We are prone to assume that fear is a bad thing—but not so for writers! Giving your characters fears is just one more way to make them real.
I’ve been on a character jag recently, writing about birth order, secrets, and exercises to better understand your characters and build realistic ones. Lately it seems that everywhere I look I find another tidbit. Such was my reaction to this article in the Ohio University alumni magazine.
This half-page article is about the book Fear, illustrated by Julia Elman, a professor of visual communication. It is absolutely relevant to writers. As Elman says, “…we live in a world where fear is a driving force. Fear sells, persuades, and makes us snap to attention.” I will add that giving your characters fears makes them more real.
Your character’s fear could be a big one—in which case, it might be shared by many. The end of the world as we know it or other cataclysmic disaster is a staple in the action/adventure/suspense genre.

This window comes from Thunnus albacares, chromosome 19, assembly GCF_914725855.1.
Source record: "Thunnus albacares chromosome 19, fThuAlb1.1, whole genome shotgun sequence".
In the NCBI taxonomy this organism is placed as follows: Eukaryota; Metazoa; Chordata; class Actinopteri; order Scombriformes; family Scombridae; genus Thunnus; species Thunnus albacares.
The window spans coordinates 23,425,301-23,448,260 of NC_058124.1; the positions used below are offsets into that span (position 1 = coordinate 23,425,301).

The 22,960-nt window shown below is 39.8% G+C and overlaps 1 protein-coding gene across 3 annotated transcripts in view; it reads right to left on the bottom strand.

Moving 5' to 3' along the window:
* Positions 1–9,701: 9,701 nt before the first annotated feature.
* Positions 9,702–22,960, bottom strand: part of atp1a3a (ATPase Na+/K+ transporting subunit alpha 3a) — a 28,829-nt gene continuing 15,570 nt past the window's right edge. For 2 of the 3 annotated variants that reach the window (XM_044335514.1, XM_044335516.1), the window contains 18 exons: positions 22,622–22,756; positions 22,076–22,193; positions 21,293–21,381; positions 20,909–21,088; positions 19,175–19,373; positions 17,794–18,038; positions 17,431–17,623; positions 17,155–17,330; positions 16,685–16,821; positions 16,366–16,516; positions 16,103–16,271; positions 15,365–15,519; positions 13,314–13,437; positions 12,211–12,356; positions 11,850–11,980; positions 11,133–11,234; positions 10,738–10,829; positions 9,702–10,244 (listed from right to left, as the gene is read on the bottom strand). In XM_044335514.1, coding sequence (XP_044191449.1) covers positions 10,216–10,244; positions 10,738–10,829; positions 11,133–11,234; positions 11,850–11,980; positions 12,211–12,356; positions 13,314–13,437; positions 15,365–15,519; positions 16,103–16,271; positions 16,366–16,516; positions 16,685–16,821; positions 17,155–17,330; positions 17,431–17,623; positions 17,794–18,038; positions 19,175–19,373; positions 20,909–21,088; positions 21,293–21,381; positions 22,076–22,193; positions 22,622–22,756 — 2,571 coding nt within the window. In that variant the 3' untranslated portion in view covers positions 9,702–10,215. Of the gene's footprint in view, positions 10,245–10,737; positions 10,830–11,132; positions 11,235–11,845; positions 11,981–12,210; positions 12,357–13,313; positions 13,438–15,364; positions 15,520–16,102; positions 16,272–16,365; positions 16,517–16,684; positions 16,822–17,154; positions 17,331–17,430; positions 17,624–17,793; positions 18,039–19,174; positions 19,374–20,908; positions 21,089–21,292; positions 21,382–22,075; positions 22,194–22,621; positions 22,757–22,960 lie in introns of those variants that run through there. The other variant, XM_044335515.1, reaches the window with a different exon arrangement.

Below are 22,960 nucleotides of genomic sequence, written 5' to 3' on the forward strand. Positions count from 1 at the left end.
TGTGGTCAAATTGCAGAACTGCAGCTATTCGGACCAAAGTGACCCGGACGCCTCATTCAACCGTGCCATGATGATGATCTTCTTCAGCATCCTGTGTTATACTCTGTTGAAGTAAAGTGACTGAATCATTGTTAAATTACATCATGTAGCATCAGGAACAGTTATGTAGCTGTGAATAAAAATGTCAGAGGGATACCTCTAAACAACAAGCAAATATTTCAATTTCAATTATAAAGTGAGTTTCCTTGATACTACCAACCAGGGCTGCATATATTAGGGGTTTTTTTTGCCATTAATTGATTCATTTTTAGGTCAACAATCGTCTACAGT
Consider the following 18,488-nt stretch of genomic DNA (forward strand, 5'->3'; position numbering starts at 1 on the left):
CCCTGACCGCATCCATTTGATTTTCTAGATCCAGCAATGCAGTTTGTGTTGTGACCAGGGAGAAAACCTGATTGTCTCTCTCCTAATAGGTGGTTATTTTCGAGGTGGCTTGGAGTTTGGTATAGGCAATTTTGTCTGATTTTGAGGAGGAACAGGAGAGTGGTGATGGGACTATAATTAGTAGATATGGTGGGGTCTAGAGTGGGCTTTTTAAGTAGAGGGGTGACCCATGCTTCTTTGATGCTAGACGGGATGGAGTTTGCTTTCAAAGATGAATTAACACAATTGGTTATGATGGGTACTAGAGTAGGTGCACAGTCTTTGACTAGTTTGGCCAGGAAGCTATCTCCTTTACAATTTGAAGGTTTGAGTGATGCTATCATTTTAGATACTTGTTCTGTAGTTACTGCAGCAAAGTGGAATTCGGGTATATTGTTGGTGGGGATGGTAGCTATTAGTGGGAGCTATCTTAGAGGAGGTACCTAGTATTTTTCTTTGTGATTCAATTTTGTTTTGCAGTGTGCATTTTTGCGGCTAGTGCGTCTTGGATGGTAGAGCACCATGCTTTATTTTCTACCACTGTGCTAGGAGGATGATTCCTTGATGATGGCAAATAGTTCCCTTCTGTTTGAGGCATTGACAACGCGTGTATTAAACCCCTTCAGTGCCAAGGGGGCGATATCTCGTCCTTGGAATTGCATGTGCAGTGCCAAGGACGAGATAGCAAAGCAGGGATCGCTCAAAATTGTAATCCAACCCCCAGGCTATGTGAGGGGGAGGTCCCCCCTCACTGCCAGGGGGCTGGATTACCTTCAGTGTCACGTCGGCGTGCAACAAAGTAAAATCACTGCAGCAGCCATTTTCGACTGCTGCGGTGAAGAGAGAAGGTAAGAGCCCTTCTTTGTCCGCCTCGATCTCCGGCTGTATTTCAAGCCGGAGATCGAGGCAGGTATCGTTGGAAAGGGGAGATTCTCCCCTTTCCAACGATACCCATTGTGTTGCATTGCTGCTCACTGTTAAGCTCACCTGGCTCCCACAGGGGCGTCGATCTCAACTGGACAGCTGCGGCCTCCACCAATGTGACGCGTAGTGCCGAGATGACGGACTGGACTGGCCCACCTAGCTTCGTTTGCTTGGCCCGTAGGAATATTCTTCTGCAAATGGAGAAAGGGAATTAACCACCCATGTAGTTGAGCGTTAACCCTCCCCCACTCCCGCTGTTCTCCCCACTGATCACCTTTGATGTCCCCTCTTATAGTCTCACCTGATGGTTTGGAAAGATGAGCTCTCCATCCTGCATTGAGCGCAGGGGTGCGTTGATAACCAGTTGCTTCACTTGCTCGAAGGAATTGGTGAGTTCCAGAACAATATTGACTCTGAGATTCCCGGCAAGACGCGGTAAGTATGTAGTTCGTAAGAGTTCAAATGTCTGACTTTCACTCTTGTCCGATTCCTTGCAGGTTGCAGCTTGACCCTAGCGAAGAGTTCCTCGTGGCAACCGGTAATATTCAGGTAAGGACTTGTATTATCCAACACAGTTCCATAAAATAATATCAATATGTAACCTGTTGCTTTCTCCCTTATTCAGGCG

More personal fears are more generally relevant to character building. Here, the prime example is fear of failure. But it could also be a fear of death or personal disaster that drives much of a character’s behavior, especially in the mystery genre.
Fear of loss is a great one. It can lead to all sorts of desperate measures to prevent a loved one ending a relationship, a child from leaving home, an employee becoming irrelevant…
Personal fears can be anything, from a debilitating phobia to a source of humor. Consider the agoraphobic, so fearful of open spaces that s/he can’t leave the house. On the other hand, someone who fears insects could go to comic extremes to protect, home and garden. You get the idea.
Bottom line: Give at least some of your characters fears that advance the plot.
For more on creativity, see the Summer 2017 issue of ohio today.
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